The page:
Yes, it’s about justice for Indira Ghandi…

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This morning while holding a watching brief for Indira Ghandi’s appeal at the Federal Court, I was impressed with the presiding Chief Judge of Malaya Honourable Tan Sri Dato’ Seri Zulkefli bin Ahmad Makinudin’s remarks that the case before him is about justice and not Islam as he rebutted the Respondent’s counsel. His Lordship even said although 4 of them on the bench are Muslims, they are more concerned with the law and fairness. Kudos! That should be the way …

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Hopefully the Federal Court will decide “untheocratically” in Indira’s appeal.

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Meanwhile, Parti Gerakan Rakyat Malaysia Deputy Youth Chief, Advocate Andy Yong was also present as he held a watching brief on behalf of Gerakan’s appeal for Indira.

According to Andy, Ridhuan’s whereabouts are unknown at the moment as this proves to be the biggest challenge in presenting Prasana in court.

“Even his own lawyer does not know where he is at the moment, he is absconded with contempt of court.

“The welfare of the child (Prasana) is the paramount issue involving this case, Ridhuan has yet to present the child in all these years and no one knows how she is doing,” Andy told TMT.

Will Indira’s converted husband appear in court tomorrow? | The Malaysian Times

http://www.themalaysiantimes.com.my/will-indiras-converted-husband-appear-in-court-tomorrow/

Meritocracy is the way to move forward

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Gerakan Youth deputy chief Andy Yong says it is time the country values meritocracy and hard work over race, including on the appointment of key positions.

“Today, after so many years of independence does it still make sense to have racial policy or convention as a central basis for high positions such as the chief justice, attorney-general and inspector-general of police?

“It is high time in order for us to move forward progressively. We must truly value meritocracy and hard work,” he said in a statement last night.

Doing so, Yong said, would mean true progress as we could achieve this without compromising our ethnic and religious identities.

He noted that it was more challenging for Malaysia which had chosen a different approach to the western concept of a melting pot.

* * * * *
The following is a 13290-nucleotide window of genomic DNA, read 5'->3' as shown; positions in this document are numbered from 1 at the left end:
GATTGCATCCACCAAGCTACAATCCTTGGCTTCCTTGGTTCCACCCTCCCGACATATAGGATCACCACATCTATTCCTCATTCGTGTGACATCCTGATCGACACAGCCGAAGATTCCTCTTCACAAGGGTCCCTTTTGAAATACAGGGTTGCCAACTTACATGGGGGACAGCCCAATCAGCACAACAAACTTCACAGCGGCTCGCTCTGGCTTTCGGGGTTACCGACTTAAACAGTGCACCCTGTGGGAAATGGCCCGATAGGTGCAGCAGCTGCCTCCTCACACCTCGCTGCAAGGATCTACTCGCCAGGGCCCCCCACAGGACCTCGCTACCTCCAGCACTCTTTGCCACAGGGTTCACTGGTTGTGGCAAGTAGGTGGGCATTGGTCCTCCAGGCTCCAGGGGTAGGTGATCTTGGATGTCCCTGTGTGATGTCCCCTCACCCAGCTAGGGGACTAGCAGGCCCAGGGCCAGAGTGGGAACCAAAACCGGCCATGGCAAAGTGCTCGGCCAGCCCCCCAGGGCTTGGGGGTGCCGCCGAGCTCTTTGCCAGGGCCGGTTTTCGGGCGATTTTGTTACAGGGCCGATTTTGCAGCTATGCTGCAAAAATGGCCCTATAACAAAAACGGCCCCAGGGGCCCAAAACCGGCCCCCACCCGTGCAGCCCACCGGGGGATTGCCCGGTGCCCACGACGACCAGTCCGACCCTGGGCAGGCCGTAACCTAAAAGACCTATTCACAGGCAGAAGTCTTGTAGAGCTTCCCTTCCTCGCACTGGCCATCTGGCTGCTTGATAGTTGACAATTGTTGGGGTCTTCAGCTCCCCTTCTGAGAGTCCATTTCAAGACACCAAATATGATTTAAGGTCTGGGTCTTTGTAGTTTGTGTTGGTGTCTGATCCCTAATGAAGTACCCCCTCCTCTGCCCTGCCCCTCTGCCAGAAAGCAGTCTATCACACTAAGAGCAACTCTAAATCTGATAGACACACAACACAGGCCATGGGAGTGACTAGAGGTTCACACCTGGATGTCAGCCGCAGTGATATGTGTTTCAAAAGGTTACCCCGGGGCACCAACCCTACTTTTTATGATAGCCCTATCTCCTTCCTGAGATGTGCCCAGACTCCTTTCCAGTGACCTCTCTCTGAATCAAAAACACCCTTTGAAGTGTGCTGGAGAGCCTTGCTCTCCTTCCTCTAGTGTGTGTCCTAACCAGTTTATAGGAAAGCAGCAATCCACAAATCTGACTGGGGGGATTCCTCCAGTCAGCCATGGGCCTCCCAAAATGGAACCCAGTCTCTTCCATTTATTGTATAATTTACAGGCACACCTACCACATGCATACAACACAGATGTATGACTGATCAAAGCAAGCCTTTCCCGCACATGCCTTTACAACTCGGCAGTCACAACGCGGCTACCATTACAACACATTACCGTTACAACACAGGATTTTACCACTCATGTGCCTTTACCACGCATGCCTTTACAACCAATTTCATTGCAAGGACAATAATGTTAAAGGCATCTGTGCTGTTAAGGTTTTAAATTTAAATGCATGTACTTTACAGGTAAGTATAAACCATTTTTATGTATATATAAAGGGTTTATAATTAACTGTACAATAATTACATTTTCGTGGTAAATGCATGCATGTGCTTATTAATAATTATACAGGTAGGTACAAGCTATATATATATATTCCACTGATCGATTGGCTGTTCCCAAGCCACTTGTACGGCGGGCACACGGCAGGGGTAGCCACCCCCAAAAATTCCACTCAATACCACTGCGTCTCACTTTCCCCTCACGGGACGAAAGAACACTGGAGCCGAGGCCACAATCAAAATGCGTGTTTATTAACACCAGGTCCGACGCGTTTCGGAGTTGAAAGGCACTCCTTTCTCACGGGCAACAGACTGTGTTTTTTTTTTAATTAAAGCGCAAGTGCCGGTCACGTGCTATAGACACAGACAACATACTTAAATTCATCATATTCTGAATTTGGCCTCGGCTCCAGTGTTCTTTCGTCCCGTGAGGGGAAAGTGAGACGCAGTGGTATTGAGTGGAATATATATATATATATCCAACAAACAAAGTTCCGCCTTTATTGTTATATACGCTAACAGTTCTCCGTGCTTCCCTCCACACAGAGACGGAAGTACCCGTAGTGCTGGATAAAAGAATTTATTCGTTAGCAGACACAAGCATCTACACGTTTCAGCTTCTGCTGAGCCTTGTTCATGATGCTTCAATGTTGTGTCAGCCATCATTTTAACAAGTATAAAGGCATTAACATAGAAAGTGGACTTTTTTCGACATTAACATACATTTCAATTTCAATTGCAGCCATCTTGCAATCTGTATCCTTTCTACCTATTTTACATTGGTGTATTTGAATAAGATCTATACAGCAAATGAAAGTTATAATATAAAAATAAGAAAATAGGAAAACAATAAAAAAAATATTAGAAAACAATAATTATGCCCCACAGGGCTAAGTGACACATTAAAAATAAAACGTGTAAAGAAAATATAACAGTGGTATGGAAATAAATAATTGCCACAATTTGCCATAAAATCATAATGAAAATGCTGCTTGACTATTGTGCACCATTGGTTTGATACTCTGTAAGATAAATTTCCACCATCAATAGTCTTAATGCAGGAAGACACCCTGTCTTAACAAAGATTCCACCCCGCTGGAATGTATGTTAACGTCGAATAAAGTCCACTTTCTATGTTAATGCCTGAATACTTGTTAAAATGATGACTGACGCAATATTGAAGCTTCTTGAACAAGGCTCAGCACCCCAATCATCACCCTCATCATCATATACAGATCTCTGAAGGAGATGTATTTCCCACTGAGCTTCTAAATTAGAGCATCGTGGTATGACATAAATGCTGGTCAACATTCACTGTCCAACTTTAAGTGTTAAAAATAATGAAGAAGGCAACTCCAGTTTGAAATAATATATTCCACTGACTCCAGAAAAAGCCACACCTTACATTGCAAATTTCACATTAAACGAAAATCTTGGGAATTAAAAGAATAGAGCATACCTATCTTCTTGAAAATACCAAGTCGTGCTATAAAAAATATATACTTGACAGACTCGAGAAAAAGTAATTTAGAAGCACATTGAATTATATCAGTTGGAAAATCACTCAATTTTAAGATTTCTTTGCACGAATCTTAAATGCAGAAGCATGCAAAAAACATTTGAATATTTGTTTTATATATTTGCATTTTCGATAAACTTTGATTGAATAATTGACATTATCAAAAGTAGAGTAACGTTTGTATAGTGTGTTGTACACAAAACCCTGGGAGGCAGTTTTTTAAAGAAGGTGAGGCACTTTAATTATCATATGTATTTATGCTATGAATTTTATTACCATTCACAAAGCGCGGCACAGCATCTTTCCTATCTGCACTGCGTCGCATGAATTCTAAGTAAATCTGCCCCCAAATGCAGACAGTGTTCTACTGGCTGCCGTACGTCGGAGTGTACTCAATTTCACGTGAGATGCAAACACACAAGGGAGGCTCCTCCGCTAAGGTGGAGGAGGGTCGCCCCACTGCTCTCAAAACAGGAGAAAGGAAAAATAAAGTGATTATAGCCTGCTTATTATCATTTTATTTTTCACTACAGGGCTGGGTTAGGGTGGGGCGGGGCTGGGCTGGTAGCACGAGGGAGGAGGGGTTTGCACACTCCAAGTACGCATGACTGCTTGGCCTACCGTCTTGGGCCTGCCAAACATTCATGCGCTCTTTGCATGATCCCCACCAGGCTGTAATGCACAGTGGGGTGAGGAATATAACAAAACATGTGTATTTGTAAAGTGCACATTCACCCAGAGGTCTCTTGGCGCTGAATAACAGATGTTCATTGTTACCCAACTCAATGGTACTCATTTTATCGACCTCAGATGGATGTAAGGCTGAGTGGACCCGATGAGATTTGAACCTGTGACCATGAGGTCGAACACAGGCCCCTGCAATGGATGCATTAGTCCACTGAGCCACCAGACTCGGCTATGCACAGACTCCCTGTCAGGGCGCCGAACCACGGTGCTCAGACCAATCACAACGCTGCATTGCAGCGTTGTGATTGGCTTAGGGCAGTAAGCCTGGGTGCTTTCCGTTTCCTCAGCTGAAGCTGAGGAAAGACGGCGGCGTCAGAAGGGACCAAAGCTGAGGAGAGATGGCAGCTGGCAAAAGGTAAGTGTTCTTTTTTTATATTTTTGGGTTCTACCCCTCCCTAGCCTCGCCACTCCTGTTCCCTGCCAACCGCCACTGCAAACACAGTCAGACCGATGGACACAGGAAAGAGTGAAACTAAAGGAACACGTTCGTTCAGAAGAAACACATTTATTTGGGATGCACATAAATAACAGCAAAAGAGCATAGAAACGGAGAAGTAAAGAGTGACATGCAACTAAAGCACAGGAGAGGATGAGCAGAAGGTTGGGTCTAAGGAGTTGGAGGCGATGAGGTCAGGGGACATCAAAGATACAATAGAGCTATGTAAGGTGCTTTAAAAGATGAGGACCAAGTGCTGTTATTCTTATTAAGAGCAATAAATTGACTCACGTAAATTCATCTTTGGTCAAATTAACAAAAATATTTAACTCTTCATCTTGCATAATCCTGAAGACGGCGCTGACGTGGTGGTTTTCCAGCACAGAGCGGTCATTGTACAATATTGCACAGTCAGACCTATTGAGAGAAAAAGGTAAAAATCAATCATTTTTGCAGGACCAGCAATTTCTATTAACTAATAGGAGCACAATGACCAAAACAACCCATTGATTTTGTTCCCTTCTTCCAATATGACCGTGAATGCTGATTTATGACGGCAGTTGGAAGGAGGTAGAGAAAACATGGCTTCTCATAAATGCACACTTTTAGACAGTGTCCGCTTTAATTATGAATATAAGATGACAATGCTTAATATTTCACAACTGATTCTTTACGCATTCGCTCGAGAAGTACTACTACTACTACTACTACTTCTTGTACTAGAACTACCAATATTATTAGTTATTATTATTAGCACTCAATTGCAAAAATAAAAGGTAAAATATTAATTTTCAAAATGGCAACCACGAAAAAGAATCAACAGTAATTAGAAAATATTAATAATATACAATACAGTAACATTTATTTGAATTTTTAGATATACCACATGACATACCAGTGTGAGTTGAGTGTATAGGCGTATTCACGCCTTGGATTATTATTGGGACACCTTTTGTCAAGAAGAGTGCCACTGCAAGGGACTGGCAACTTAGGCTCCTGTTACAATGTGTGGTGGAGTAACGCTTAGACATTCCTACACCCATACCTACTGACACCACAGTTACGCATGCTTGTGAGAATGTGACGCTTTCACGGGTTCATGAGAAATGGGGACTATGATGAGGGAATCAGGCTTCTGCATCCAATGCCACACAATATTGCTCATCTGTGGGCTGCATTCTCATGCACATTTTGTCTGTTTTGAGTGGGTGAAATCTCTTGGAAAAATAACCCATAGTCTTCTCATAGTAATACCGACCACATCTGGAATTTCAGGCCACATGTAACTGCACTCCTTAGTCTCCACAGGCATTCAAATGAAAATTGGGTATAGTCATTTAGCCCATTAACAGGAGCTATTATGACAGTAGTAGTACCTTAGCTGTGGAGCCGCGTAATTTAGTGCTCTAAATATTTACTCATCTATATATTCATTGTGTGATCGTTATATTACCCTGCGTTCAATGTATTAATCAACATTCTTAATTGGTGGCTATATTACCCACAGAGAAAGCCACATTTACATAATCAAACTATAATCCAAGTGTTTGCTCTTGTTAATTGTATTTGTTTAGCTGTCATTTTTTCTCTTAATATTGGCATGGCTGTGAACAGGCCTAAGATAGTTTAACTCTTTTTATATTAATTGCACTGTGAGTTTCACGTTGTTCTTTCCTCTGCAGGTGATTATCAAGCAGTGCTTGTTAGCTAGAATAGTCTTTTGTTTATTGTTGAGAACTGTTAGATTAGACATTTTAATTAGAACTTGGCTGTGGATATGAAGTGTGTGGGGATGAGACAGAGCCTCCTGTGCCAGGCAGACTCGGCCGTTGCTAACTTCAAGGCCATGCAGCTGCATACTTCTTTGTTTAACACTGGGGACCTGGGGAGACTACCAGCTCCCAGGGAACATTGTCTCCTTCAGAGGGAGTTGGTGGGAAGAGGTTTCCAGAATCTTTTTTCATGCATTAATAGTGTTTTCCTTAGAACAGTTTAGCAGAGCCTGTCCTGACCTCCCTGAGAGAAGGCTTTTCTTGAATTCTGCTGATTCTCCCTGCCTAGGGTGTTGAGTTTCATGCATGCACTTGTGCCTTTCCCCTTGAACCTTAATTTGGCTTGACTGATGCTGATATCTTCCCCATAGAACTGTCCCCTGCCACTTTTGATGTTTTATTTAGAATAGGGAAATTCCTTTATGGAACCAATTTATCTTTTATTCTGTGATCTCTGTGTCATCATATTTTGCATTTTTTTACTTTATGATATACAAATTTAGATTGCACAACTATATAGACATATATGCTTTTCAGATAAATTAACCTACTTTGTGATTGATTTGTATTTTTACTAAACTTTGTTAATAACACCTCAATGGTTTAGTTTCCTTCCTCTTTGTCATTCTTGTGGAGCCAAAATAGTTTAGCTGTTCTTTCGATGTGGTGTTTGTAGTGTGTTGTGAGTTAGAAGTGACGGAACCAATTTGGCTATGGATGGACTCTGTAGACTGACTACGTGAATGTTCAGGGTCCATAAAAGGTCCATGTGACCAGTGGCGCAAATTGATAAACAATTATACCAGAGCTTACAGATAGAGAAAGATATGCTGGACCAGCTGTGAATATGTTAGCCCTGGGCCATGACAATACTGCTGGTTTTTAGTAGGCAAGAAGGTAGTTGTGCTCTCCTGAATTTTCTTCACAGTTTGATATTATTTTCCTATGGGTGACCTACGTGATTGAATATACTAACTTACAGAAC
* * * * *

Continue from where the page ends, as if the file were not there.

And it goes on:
“This mosaic approach is clearly more challenging than the melting-pot approach adopted by the western countries, but it was a choice that we made as a people, and we persevered to make it happen.”

He added that when our instincts are centred on race and religion, non-discrimination rules and policies are needed to facilitate peaceful cohabitation, provide a sense of security to minorities and to enhance cultural ties.

“This is when the harmony policy comes into play, for example the proposed National Harmony Act, with the objective of building a cohesive society, while still allowing Malaysians to preserve the ethnic-religious basis of their identities.”

Yong said as a society it was important to acknowledge that we wanted the best to lead in both the private and public sectors.

“All institutions and organisations from within our country such as schools, government departments, judiciary or private companies act as a sort of social filters.

“We must put people in competition with each other in order to identify the valuable ones and use their potential.

“I strongly believe meritocracy will be the best social and political system,” he said.

Stability of the country should be the paramount consideration; not Red or Yellow

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Bersih insisted they will proceed with their gathering on 19 November and the Reds want to counter it.

It is obvious one of the main reason Yellows or Reds want to demonstrate publicly is the impact of it.

It is only then any violent or unwarranted incidents will be conspicuous and attract medias attention. Doing it in a stadium or enclosed areas will not have such impact.

Although I do support peaceful assembly as provided under the laws; violent acts or action that caused hatred and disharmony is a big no.

Hence the police should clamp down not only the Yellows but the Reds.  It is proven in the past by demonstrating openly in the public, no one can guarantee a peaceful gathering especially when there is provocation.

There are many ways to skin a cat, aggressive behaviour should not be one of it.

Certain parties want to see blood; this is so when they are provoked. All it takes is a spark of fire, worst if an agent provocateur who intentionally caused it.

So it is no more a question of democratic rights or liberty; it is about stability of the country.

针对即将在11月19日举行的净选盟5.0大集会,以及近日红衫军反集会发起人拿督嘉马尤诺斯宣布将在独立广场、吉隆坡国际机场、吉隆坡第二国际机场、布城及默布草场展开机会,并将对净选盟的任何“没教养之举”以牙还牙一事,民青团署理团长杨锦成表示关注。他认为,尽管大集会可能引发暴力冲突事件,净选盟和红衫军仍坚持在公开场所举办大集会,而非在封闭场所或体育馆,当中主要的目的就是为了达到集会效果。他说只有通过在公开场所举办大集会,当中发生的暴力突发事件才会变得显著并引起各界关注,而在封闭体育馆并不会达到如此效果。

同时也是职业律师的杨锦成指出,尽管他支持2012年和平集会法令下所允许的和平集会,但却无法同意任何可能挑起仇恨和不和谐的暴力行为。他说,过往的经验指出在公开场所举行大集会或示威活动往往将引发暴力冲突事件,它无法保证和平集会中不发生挑衅和暴力冲突事件。他也举列,早前红黄双方已经在多场造势活动中气氛紧张,并发生冲突。有鉴于早前例子,尽管警方已经表示不会禁止该集会,杨锦成希望警方可以一视同仁,不只是取缔净选盟,同时也应该采取相同行动制止红衫军。

“显然,双方都希望在这次的集会中看到血流事件,以博取廉价宣传,尤其经过多番挑衅和蓄意煽动后,任何小火花都可能是暴力冲突的导火线。因此,我希望双方可以冷静并抑制情绪,避免紧张升温。红黄集会都有潜在风险引发暴力冲突事件,双方应考虑大众安全及国家利益,停止举办集会。”

杨锦成表示,任何对国家的体制感到不满的一方可以通过许多更和平以及合法的管道提出具有建设性的意见和反映不满,而不是通过街头示威等暴力宣泄的方式表达不满。这对国家的形象和健康发展是弊多于利的。

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